Italian agents’ association Ialca told the Gazette that some of its members had seen a 40 per cent drop in the number of enquiries for London this year. Italy is still the biggest market for UK language schools, according to English UK figures, and bookings are thought to have remained steady in recent months because of the weak pound following the Brexit vote.
But Ialca vice-president Davide Bresquar said that, while not many students had cancelled their bookings after recent terrorist attacks, many families have asked to cancel visits to London.
‘What was once the strongest positive point for a school – being located in central London – has now become almost a downside,’ explained Paolo Barillari, owner of Ialca member agency Lingue nel Mondo in Rome.
Mr Barillari said that some parts of London, such as the so-called ‘London villages’, are still very attractive. ‘We have a big group of sixteen-year-olds in Wimbledon right now,’ he explained. ‘Families appreciate the fact that students are within walking distance from the school and don’t have to use public transport.’
He added, ‘Students are still travelling to the UK – and those going outside of London are not worried at all.’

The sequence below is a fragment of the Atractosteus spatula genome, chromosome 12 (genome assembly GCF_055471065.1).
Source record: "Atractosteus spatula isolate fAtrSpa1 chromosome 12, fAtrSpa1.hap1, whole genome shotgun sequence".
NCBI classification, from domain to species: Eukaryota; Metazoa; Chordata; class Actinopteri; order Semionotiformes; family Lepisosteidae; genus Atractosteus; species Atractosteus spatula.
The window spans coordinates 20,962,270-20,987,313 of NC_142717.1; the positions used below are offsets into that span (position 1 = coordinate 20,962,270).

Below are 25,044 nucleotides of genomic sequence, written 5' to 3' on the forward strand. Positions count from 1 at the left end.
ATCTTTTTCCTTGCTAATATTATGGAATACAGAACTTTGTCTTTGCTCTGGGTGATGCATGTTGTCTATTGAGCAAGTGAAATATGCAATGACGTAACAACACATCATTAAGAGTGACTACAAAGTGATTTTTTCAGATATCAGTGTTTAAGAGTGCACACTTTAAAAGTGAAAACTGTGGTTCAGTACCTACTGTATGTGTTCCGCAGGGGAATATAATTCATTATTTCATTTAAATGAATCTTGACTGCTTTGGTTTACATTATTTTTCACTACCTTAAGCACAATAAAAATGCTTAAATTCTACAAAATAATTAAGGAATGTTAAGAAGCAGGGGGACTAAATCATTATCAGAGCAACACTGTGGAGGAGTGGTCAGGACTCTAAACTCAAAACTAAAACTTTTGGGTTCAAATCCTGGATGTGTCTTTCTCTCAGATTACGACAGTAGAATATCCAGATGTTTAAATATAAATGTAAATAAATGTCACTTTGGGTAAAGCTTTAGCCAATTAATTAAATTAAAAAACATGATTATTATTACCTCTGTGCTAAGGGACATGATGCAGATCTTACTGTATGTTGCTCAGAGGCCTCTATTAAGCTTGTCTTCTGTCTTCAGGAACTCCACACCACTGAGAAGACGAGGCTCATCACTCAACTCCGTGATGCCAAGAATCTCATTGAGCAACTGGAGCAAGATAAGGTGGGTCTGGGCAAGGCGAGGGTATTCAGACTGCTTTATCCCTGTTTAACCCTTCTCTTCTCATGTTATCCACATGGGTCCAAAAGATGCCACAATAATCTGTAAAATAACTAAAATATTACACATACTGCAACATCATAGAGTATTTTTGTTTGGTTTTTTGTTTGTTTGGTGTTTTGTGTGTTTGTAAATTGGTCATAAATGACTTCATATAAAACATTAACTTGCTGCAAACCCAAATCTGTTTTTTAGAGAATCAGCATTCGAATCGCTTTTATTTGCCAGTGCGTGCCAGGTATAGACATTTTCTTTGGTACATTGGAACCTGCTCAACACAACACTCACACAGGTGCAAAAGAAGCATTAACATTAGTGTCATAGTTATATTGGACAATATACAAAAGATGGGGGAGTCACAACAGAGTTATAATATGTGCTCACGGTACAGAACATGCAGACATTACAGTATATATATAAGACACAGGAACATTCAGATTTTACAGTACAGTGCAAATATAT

Chair of English UK London Mark Rendell said that, although many London schools are reporting good business, terrorist attacks have had a ‘significant recent impact’ on the number of bookings this year.
But he added, ‘For Londoners it is business as usual. We have great confidence in our security services, and the chances of being directly affected by a similar incident are actually incredibly low.’
James Herbertson, director of student accommodation agency London Nest, told the Gazette that, although agents have received a lot of worried calls, ‘most people are of the view that we should not let the acts of a few deter students from having the time of their lives’.
Emma Buckby, sales and marketing director at IH London, said booking figures did not generally show people had been put off coming to London.
Pic courtesy: Giulio Jiang